WASHINGTON: Canadian singer-songwriter Justin Bieber recently revealed in an interview that he is finally learning how to say no at this stage of his career.
According to Fox News, ahead of the release of his latest album ‘Justice,’ the 27-year-old singer opened up to Billboard and revealed why he has decided to now incorporate boundaries.
The ‘Baby’ crooner told the outlet on Thursday (local time), “I definitely learned how to have boundaries, and I just don’t feel like I owe anybody anything. That has helped me to be able to just say no and just be firm in it and know that my heart [wants] to help people, but I can’t do everything. I want to sometimes, but it’s just not sustainable.”
After a decade of hectic touring and nonstop work, Bieber has finally settled into a regular work-life schedule.
Billboard noted that the singer now “rises by eight and checks in with his management to learn what has happened for Justin Bieber the pop star while Justin Bieber the husband was offline,” before ultimately clocking out at 6 p.m. to spend time with wife Hailey Baldwin.
As reported by Billboard, Bieber no longer has a cell phone and instead uses an iPad to communicate with his management team – essentially limiting the number of people who can reach him at any given time.
The pop-star also opened up about the early chapters of his career and explained that he still felt “empty” despite the success he achieved in the pop world.
“Everything was about success, benchmarks and such, and then I was just still empty, you know? All my relationships were suffering, but I had all this success and all of this money, and it just wasn’t fulfilling for me,” lamented Bieber.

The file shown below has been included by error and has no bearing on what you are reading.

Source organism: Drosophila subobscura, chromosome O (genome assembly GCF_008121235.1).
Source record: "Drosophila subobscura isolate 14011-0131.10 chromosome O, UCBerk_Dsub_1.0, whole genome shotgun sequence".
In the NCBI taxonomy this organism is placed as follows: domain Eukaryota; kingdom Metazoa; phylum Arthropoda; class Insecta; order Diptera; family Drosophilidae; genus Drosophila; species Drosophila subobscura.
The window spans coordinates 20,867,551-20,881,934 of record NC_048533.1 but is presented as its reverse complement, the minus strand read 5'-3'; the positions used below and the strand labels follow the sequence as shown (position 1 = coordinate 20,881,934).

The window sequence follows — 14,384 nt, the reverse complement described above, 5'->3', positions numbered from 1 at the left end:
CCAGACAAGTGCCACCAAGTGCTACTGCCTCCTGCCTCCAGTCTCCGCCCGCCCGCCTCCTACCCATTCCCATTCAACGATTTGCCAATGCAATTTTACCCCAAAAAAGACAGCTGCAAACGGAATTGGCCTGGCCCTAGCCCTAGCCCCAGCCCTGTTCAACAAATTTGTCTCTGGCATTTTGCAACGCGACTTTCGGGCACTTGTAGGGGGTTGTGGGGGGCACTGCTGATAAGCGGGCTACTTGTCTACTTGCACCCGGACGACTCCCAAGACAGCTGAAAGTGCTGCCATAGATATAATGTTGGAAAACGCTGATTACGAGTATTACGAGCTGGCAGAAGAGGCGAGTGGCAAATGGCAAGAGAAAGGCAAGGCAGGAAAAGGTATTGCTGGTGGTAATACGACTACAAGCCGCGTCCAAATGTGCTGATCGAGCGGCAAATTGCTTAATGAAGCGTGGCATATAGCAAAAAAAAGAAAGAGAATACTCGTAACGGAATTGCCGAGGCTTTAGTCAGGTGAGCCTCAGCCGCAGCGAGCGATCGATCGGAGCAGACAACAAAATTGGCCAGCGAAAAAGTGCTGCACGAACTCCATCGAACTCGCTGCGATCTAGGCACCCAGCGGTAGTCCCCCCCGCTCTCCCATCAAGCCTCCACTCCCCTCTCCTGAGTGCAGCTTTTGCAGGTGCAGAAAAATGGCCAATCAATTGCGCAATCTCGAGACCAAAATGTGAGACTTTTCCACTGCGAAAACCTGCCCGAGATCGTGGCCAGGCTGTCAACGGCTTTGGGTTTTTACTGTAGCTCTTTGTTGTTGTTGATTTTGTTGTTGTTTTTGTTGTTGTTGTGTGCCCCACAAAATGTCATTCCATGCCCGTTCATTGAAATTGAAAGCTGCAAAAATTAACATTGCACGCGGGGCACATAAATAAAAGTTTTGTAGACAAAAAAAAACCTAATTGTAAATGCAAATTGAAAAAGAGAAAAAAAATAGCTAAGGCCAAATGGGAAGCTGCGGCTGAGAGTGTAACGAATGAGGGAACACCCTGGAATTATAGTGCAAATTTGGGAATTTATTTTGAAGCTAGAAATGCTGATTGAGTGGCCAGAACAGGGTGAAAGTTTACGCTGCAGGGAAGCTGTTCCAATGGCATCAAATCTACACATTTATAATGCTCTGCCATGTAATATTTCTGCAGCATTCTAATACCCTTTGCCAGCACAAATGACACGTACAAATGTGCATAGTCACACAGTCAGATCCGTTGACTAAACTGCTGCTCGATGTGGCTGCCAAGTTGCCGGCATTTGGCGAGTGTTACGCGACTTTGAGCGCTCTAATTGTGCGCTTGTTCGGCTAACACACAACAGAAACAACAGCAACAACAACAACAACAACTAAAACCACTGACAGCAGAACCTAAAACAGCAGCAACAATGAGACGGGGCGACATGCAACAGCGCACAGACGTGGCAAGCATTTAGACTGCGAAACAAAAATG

Bieber’s time in the limelight, while exemplified by musical success, was also shrouded in controversy and personal conflict — from his 2014 DUI arrest to his cancelling of 14 tour dates in 2017 due to a “clear mental crisis,” per the outlet.
According to Billboard, in his YouTube docuseries, ‘New Chapter,’ Bieber shared that there were times he felt “really, really suicidal,” but Bieber now looks back at the period from a position of growth.
“I can talk about that part of my life and not feel like, ‘Oh, man. I was such a bad person,’ because I’m not that person anymore. I also have done the work to know why I was making those decisions. I know where that pain was coming from, that caused me to act the way I was acting,” Bieber said.
“At this point, I’ve reached a level of success so many times that I know success isn’t a be-all, end-all to my happiness,” he added elsewhere in the interview.